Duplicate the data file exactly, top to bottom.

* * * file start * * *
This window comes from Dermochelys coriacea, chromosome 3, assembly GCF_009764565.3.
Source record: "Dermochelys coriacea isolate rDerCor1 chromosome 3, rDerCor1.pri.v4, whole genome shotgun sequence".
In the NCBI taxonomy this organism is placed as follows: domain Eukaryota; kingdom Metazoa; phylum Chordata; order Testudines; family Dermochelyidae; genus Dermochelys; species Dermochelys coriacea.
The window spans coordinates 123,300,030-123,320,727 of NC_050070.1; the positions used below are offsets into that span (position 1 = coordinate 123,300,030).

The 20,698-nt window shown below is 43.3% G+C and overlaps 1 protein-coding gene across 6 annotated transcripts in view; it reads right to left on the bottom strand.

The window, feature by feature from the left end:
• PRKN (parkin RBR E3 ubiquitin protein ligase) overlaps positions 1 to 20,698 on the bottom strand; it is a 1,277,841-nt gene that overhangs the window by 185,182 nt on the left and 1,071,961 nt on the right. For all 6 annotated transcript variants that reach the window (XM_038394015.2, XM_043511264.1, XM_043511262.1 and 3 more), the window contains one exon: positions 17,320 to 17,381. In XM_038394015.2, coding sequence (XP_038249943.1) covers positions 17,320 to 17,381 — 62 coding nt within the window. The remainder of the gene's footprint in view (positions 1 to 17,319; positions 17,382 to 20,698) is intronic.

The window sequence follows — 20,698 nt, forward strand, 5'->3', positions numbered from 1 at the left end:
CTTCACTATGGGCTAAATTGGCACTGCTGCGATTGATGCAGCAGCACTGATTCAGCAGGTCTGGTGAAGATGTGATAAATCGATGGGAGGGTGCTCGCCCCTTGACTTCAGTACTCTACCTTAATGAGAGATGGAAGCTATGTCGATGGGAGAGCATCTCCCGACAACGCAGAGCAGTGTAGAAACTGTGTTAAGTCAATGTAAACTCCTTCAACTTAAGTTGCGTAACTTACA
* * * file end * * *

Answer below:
This window comes from Dermochelys coriacea, chromosome 3, assembly GCF_009764565.3.
Source record: "Dermochelys coriacea isolate rDerCor1 chromosome 3, rDerCor1.pri.v4, whole genome shotgun sequence".
In the NCBI taxonomy this organism is placed as follows: domain Eukaryota; kingdom Metazoa; phylum Chordata; order Testudines; family Dermochelyidae; genus Dermochelys; species Dermochelys coriacea.
The window spans coordinates 123,300,030-123,320,727 of NC_050070.1; the positions used below are offsets into that span (position 1 = coordinate 123,300,030).

The 20,698-nt window shown below is 43.3% G+C and overlaps 1 protein-coding gene across 6 annotated transcripts in view; it reads right to left on the bottom strand.

The window, feature by feature from the left end:
• PRKN (parkin RBR E3 ubiquitin protein ligase) overlaps positions 1 to 20,698 on the bottom strand; it is a 1,277,841-nt gene that overhangs the window by 185,182 nt on the left and 1,071,961 nt on the right. For all 6 annotated transcript variants that reach the window (XM_038394015.2, XM_043511264.1, XM_043511262.1 and 3 more), the window contains one exon: positions 17,320 to 17,381. In XM_038394015.2, coding sequence (XP_038249943.1) covers positions 17,320 to 17,381 — 62 coding nt within the window. The remainder of the gene's footprint in view (positions 1 to 17,319; positions 17,382 to 20,698) is intronic.

The window sequence follows — 20,698 nt, forward strand, 5'->3', positions numbered from 1 at the left end:
CTTCACTATGGGCTAAATTGGCACTGCTGCGATTGATGCAGCAGCACTGATTCAGCAGGTCTGGTGAAGATGTGATAAATCGATGGGAGGGTGCTCGCCCCTTGACTTCAGTACTCTACCTTAATGAGAGATGGAAGCTATGTCGATGGGAGAGCATCTCCCGACAACGCAGAGCAGTGTAGAAACTGTGTTAAGTCAATGTAAACTCCTTCAACTTAAGTTGCGTAACTTACA